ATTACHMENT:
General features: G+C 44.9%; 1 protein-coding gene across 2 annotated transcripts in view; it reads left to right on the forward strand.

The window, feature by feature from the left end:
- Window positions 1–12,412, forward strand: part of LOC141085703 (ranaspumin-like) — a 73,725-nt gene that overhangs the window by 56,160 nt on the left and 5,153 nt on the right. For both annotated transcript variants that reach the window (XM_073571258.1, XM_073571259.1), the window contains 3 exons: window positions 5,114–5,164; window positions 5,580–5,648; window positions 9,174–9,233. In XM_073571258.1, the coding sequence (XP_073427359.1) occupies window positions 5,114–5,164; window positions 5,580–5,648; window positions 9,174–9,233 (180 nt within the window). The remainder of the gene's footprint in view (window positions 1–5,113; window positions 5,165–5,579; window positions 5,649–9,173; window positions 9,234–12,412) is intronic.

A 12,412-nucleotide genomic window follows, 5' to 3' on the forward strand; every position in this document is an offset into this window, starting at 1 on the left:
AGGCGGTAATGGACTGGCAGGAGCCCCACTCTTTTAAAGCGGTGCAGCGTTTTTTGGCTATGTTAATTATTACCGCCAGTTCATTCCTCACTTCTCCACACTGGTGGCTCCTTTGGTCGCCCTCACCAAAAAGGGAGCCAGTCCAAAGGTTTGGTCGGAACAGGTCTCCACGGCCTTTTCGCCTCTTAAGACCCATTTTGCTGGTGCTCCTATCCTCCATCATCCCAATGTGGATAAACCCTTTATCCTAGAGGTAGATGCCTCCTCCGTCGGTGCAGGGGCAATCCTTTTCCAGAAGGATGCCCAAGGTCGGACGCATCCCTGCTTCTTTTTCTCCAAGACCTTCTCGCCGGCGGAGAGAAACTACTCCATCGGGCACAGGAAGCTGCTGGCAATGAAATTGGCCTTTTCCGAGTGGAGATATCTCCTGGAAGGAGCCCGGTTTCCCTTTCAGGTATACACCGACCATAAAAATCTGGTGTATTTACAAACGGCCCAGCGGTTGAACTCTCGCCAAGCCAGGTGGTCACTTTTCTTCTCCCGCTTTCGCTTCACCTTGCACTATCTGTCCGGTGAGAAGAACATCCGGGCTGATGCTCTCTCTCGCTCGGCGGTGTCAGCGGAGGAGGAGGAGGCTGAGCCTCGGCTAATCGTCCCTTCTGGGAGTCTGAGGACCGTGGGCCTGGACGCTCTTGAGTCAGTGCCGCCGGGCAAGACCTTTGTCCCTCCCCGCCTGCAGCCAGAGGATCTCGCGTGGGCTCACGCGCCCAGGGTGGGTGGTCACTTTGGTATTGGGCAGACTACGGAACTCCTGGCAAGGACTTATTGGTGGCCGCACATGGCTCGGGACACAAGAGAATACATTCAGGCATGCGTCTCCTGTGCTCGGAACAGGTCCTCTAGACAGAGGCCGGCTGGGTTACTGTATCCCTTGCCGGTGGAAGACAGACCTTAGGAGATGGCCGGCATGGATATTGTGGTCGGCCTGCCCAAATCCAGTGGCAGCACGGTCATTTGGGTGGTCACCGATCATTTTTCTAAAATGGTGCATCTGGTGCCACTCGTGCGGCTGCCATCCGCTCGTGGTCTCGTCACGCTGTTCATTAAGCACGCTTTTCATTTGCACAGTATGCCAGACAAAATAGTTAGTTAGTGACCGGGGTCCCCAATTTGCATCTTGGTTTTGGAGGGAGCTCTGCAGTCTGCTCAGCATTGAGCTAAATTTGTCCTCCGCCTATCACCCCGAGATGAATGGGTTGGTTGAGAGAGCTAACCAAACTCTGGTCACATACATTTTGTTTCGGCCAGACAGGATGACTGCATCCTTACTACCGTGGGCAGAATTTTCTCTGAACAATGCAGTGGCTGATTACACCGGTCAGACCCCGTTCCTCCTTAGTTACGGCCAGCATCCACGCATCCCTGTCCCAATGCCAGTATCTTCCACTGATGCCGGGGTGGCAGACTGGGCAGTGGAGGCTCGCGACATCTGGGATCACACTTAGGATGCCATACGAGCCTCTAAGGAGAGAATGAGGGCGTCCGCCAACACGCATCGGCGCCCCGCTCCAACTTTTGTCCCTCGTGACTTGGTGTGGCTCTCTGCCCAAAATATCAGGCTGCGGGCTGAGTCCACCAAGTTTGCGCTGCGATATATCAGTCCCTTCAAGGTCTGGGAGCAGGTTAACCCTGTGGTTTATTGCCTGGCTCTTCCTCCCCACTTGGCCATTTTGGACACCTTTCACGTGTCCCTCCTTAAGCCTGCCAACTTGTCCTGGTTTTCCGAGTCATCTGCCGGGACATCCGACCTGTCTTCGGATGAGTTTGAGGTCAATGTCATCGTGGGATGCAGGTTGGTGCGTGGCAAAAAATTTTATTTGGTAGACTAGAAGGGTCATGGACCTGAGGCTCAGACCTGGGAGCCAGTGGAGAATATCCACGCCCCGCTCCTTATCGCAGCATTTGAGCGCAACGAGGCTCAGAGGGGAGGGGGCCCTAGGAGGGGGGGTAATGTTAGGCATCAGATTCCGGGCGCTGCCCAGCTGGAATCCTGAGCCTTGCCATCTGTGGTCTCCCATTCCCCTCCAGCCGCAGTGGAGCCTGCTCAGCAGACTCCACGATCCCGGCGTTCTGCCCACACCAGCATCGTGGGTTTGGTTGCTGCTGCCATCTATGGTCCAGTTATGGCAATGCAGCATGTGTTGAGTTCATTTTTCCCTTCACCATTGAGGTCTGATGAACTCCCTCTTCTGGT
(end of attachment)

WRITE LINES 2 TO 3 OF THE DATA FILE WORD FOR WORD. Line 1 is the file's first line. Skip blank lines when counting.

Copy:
The window, feature by feature from the left end:
- Window positions 1–12,412, forward strand: part of LOC141085703 (ranaspumin-like) — a 73,725-nt gene that overhangs the window by 56,160 nt on the left and 5,153 nt on the right. For both annotated transcript variants that reach the window (XM_073571258.1, XM_073571259.1), the window contains 3 exons: window positions 5,114–5,164; window positions 5,580–5,648; window positions 9,174–9,233. In XM_073571258.1, the coding sequence (XP_073427359.1) occupies window positions 5,114–5,164; window positions 5,580–5,648; window positions 9,174–9,233 (180 nt within the window). The remainder of the gene's footprint in view (window positions 1–5,113; window positions 5,165–5,579; window positions 5,649–9,173; window positions 9,234–12,412) is intronic.